Landing a job in Chile

We all need our lessons in humility; it’s good for the soul and puts hair on our chest. Though I’ve never been the kind of person who’s too big for her britches (in fact, I generally need a dose of self confidence more often than not) there are some aspects of my life that I tend to regard with a level of self assurance. In the past this has namely involved my career and my professional accomplishments. I generally felt secure in what I could do and what I could offer and never doubted for a minute that I could keep accomplishing one thing after another.

This outlook was immediately readjusted when I began looking for a job here in Chile in May of this year and I have since then learned a great deal about the job search process in my new home, all the while learning to reassess my strengths and weaknesses in relation to my career objectives. This year has already been chalk full of lessons in humility and picking myself back up again, rejection after rejection.

Let me rewind and clarify that during this process I’ve been fortunate enough to continue working for the company that employed me back in California, something I’ve referenced on a few occasions in this blog. I’ll always maintain that I am beyond grateful to this company for the opportunities they extended to me, including the possibility to work remotely when I moved to a foreign land (i.e. Chile) so that I could marry and be with the love of my life. I’m sure this sentiment of gratitude will not waver. What unfortunately did waver back in May was my sense of stability when, due to the economic downturn and other reasons I’m sure I’m not familiar with, the company I work for downsized. Suddenly I was in the dark and had no idea if I had a job, who was left at the company or even who would be my new boss (sadly, my former boss was let go.) Ultimately following the massive changes that took place, a level of normalcy was once again reached and I learned that I indeed continued to have a job, (thank God). However that feeling of uncertainty didn’t waver. In fact it began to consume me – how much longer would I have a job? What if the business in Latin America doesn’t grow? What if this market becomes completely incapable of generating income? What if they move the management of the territories in-house? In plain English I realized just how fragile my situation was and though I had years of experience working with the Latin American teams, I realized that in the blink of an eye, anything and everything could change, JUST AS IT HAD FOR MY COWORKERS WHO WERE NO LONGER THERE.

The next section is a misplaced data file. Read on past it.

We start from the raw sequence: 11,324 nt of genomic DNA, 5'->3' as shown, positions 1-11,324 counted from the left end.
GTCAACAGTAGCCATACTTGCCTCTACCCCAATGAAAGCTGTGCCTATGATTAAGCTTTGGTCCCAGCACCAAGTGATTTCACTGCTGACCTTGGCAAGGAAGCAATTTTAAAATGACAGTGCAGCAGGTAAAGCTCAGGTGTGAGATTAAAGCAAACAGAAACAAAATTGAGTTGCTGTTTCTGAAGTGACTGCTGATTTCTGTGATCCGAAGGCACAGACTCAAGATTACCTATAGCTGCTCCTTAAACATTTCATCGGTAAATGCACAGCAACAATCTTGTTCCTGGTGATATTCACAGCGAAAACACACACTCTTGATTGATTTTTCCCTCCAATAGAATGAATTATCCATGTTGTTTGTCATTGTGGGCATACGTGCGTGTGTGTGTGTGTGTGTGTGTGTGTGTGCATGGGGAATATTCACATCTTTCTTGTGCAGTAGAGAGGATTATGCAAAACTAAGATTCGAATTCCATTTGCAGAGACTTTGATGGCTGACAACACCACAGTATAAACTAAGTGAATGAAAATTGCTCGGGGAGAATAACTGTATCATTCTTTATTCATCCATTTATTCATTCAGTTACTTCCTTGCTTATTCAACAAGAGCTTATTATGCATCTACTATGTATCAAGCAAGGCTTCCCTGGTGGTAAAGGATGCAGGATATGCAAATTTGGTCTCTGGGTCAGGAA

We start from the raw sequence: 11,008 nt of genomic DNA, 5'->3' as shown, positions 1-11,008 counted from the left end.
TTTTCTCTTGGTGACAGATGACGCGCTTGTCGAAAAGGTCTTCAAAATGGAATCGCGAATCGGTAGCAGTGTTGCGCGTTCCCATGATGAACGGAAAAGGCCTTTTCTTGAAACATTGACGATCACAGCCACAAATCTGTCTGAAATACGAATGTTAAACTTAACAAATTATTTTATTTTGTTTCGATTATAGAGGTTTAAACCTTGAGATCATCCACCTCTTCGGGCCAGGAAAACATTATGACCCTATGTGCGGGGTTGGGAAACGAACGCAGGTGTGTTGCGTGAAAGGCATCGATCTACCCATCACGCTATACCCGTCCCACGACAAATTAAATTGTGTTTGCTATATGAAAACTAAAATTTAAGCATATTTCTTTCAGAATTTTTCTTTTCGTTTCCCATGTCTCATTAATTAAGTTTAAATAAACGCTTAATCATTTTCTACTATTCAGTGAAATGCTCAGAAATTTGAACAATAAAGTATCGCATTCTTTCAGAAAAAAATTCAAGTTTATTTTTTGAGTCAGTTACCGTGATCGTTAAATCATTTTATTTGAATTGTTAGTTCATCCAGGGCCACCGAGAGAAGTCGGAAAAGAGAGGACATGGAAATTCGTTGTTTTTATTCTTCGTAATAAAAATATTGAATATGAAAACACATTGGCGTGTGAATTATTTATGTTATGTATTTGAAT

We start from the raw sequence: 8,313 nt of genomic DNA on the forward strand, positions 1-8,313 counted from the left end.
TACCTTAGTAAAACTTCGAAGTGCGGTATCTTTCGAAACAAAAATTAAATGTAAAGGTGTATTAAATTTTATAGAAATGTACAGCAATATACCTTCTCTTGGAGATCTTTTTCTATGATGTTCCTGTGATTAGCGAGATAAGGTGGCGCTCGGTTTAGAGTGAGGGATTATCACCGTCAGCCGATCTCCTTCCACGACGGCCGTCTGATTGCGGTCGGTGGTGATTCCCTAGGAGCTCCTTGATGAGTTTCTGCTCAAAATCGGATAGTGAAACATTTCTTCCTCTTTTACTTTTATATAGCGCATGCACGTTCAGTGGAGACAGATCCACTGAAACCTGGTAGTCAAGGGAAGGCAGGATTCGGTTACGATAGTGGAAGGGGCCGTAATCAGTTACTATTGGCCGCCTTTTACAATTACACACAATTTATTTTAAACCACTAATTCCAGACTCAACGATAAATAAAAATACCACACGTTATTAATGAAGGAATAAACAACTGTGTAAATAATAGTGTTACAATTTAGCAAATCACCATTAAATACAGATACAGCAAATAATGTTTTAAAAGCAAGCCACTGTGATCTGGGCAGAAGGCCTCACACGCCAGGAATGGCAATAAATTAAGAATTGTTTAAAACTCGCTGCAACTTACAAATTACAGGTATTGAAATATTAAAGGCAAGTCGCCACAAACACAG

There is no sure-fire way to guarantee job security. G and I discussed that his situation was just as fragile as anyone else’s and he’s fortunate enough to head a department at his company. True, no matter the situation, I could never be guaranteed a job for an unlimited amount of time. However, I rationalized that I could help the cause by securing a job here in Chile. That way, should the worst case scenario someday catch up with me (i.e. unemployment) I would at least have Chilean work experience under my belt. So it was decided and the Chilean job search began.

Nothing could have prepared me for what I was going to face when looking for a job here in Chile.

I’ve used this anecdote on various occasions when describing the general process here in Chile. Take, for example, a fruit stand in search for a tomato seller (yes, someone who sells tomatoes.) The fruit stand will post an ad that specifically asks for candidates with tomato selling experience. They will ask that this candidate have a degree in Botany, specifically with emphasis in Pomology. They will stress the importance of having graduated from X, Y or Z university and they will punctuate their need for someone with experience selling in fruit stands. As a candidate, you will be overlooked if you don’t have experience with tomatoes. Yes, you may have experience with lettuce but hello moron – a lettuce is NOT a tomato! And forget about applying with experience in bananas – banana’s aren’t even ROUND! How could the two possibly translate? How could you know ANYTHING about selling round products when your bag of tricks only contains banana experience? You also need not apply if you happen to fill the tomato selling requirement but have only done so in supermarkets. What part of fruit stand did you NOT understand? Oh you have a degree in Pedology? Yeah, that won’t do.